Sunday, January 31, 2021

Not Leaving Well Enough Alone

Part of the problem here is that Dominion's claims against various parties is the exception that proves the rule. Dominion can show actual damages from the lies spread by the parties it has sent demand letters to; which is why so many of them retracted their statements ASAP, in hopes of appeasing Dominion (and probably will. Civil suits are expensive and collection is never guaranteed and always comes years later and what's the point of trying to collect damages for the bankruptcy trustee?). Those damages accrue from loss of sales and may even include claims of tortious interference with business (a separate tort from libel).

LP is clearly going for libel per se, here.  Allegations of a criminal act can be libelous without showing actual damages, but that doesn't mean damages are thereby set at an astronomical sum.  It just means you don't have to clear that hurdle to show your libel suit is meritorious.  This is where the court could just award $1.00 in damages, and call its job done.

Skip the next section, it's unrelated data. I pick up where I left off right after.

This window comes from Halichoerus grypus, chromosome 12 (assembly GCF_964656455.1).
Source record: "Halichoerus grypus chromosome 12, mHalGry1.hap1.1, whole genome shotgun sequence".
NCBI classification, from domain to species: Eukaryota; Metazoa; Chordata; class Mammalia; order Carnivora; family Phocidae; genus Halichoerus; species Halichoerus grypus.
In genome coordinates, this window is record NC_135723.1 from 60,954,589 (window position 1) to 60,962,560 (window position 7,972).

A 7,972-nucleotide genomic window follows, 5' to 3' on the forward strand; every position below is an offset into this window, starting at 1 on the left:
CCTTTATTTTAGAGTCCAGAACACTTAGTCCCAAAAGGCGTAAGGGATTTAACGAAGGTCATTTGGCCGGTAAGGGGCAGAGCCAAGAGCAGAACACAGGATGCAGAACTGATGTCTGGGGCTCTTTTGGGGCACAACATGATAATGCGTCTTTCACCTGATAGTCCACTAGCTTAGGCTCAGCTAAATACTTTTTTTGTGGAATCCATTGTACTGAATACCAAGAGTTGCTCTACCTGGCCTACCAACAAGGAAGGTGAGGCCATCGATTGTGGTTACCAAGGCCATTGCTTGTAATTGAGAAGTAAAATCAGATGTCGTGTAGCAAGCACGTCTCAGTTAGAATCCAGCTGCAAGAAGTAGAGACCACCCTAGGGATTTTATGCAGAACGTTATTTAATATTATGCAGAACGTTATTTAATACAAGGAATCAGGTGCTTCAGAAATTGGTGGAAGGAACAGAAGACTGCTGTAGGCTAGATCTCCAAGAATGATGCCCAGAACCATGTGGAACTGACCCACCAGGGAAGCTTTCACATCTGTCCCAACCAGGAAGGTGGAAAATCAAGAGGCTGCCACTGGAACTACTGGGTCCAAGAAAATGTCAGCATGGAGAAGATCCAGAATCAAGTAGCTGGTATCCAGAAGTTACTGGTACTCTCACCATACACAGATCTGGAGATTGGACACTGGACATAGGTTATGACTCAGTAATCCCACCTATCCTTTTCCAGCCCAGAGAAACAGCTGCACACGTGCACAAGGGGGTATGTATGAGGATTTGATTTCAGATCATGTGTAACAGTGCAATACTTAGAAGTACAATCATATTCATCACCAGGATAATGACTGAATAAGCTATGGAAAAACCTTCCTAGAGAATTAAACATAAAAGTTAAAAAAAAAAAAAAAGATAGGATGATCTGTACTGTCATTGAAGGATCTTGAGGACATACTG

So the letter here is really just a chest-pounding measure that let's the client think "My lawyer's got a bigger dick than your lawyer!"  Which is fine, I suppose; lawyers do that a lot, just to bluster on behalf of a client and make them feel better, or at least justified in their anger (so much of civil litigation is about anger, and seldom anything more).

Me, I'd have counseled LP to just leave it alone.  But LP has a reputation to defend, in a way; so a blustering letter is better than silence.  And silence is better than a blustering letter without a threat.  Now, if they follow up, it's a complete waste of time and the only winner is going to be the lawyers; on both sides.

Which is more often than not true in suits of this kind, anyway.  Nobody takes on a libel suit on a contingency basis.  

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